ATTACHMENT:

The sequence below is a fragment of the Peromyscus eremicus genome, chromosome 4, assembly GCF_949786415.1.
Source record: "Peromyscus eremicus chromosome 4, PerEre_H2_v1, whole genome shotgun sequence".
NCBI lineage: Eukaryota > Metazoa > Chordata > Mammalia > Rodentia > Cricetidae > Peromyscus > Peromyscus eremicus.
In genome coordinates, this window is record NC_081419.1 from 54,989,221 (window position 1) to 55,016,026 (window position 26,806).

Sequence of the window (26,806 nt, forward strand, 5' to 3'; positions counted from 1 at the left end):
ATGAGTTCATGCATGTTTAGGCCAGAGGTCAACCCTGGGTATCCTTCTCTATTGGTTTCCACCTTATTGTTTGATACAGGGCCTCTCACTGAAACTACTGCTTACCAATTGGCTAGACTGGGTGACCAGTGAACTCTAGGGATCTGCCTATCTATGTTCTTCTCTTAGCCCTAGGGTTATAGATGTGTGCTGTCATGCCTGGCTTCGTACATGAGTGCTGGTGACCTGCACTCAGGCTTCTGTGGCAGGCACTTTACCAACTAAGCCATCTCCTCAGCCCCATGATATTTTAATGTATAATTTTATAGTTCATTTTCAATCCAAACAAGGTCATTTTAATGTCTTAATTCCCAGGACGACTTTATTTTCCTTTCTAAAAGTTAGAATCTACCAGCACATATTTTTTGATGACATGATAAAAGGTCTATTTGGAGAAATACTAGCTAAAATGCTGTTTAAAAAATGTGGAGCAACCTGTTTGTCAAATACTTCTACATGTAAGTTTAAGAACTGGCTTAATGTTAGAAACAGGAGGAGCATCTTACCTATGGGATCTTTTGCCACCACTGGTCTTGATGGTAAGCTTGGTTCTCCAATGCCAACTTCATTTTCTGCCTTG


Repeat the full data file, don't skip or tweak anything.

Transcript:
The sequence below is a fragment of the Peromyscus eremicus genome, chromosome 4, assembly GCF_949786415.1.
Source record: "Peromyscus eremicus chromosome 4, PerEre_H2_v1, whole genome shotgun sequence".
NCBI lineage: Eukaryota > Metazoa > Chordata > Mammalia > Rodentia > Cricetidae > Peromyscus > Peromyscus eremicus.
In genome coordinates, this window is record NC_081419.1 from 54,989,221 (window position 1) to 55,016,026 (window position 26,806).

Sequence of the window (26,806 nt, forward strand, 5' to 3'; positions counted from 1 at the left end):
ATGAGTTCATGCATGTTTAGGCCAGAGGTCAACCCTGGGTATCCTTCTCTATTGGTTTCCACCTTATTGTTTGATACAGGGCCTCTCACTGAAACTACTGCTTACCAATTGGCTAGACTGGGTGACCAGTGAACTCTAGGGATCTGCCTATCTATGTTCTTCTCTTAGCCCTAGGGTTATAGATGTGTGCTGTCATGCCTGGCTTCGTACATGAGTGCTGGTGACCTGCACTCAGGCTTCTGTGGCAGGCACTTTACCAACTAAGCCATCTCCTCAGCCCCATGATATTTTAATGTATAATTTTATAGTTCATTTTCAATCCAAACAAGGTCATTTTAATGTCTTAATTCCCAGGACGACTTTATTTTCCTTTCTAAAAGTTAGAATCTACCAGCACATATTTTTTGATGACATGATAAAAGGTCTATTTGGAGAAATACTAGCTAAAATGCTGTTTAAAAAATGTGGAGCAACCTGTTTGTCAAATACTTCTACATGTAAGTTTAAGAACTGGCTTAATGTTAGAAACAGGAGGAGCATCTTACCTATGGGATCTTTTGCCACCACTGGTCTTGATGGTAAGCTTGGTTCTCCAATGCCAACTTCATTTTCTGCCTTG